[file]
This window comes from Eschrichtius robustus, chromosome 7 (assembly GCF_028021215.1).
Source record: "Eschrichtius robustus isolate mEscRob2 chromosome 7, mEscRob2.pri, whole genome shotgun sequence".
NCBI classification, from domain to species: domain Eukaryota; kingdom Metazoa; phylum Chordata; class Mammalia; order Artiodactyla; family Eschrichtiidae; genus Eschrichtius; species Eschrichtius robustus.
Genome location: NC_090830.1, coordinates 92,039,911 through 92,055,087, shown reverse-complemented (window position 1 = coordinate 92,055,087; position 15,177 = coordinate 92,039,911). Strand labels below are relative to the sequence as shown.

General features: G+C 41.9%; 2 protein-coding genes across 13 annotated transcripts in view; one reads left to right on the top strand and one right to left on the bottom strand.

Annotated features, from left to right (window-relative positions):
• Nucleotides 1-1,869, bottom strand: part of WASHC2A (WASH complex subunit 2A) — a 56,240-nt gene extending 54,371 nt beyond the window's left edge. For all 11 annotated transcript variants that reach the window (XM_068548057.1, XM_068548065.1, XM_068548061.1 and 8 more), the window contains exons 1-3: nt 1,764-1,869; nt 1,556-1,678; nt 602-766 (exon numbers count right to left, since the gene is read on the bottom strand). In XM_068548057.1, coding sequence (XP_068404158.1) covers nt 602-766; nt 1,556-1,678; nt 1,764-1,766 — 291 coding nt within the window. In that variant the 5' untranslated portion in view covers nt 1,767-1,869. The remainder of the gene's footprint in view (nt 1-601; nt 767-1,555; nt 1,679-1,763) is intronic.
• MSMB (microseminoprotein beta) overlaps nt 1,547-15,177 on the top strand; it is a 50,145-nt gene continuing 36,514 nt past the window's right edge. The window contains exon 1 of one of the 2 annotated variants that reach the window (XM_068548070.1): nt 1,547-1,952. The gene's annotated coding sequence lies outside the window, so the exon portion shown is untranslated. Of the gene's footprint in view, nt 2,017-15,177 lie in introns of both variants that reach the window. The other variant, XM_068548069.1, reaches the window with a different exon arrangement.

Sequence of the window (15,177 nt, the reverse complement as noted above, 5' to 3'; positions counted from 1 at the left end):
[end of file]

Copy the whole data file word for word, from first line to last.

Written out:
This window comes from Eschrichtius robustus, chromosome 7 (assembly GCF_028021215.1).
Source record: "Eschrichtius robustus isolate mEscRob2 chromosome 7, mEscRob2.pri, whole genome shotgun sequence".
NCBI classification, from domain to species: domain Eukaryota; kingdom Metazoa; phylum Chordata; class Mammalia; order Artiodactyla; family Eschrichtiidae; genus Eschrichtius; species Eschrichtius robustus.
Genome location: NC_090830.1, coordinates 92,039,911 through 92,055,087, shown reverse-complemented (window position 1 = coordinate 92,055,087; position 15,177 = coordinate 92,039,911). Strand labels below are relative to the sequence as shown.

General features: G+C 41.9%; 2 protein-coding genes across 13 annotated transcripts in view; one reads left to right on the top strand and one right to left on the bottom strand.

Annotated features, from left to right (window-relative positions):
• Nucleotides 1-1,869, bottom strand: part of WASHC2A (WASH complex subunit 2A) — a 56,240-nt gene extending 54,371 nt beyond the window's left edge. For all 11 annotated transcript variants that reach the window (XM_068548057.1, XM_068548065.1, XM_068548061.1 and 8 more), the window contains exons 1-3: nt 1,764-1,869; nt 1,556-1,678; nt 602-766 (exon numbers count right to left, since the gene is read on the bottom strand). In XM_068548057.1, coding sequence (XP_068404158.1) covers nt 602-766; nt 1,556-1,678; nt 1,764-1,766 — 291 coding nt within the window. In that variant the 5' untranslated portion in view covers nt 1,767-1,869. The remainder of the gene's footprint in view (nt 1-601; nt 767-1,555; nt 1,679-1,763) is intronic.
• MSMB (microseminoprotein beta) overlaps nt 1,547-15,177 on the top strand; it is a 50,145-nt gene continuing 36,514 nt past the window's right edge. The window contains exon 1 of one of the 2 annotated variants that reach the window (XM_068548070.1): nt 1,547-1,952. The gene's annotated coding sequence lies outside the window, so the exon portion shown is untranslated. Of the gene's footprint in view, nt 2,017-15,177 lie in introns of both variants that reach the window. The other variant, XM_068548069.1, reaches the window with a different exon arrangement.

Sequence of the window (15,177 nt, the reverse complement as noted above, 5' to 3'; positions counted from 1 at the left end):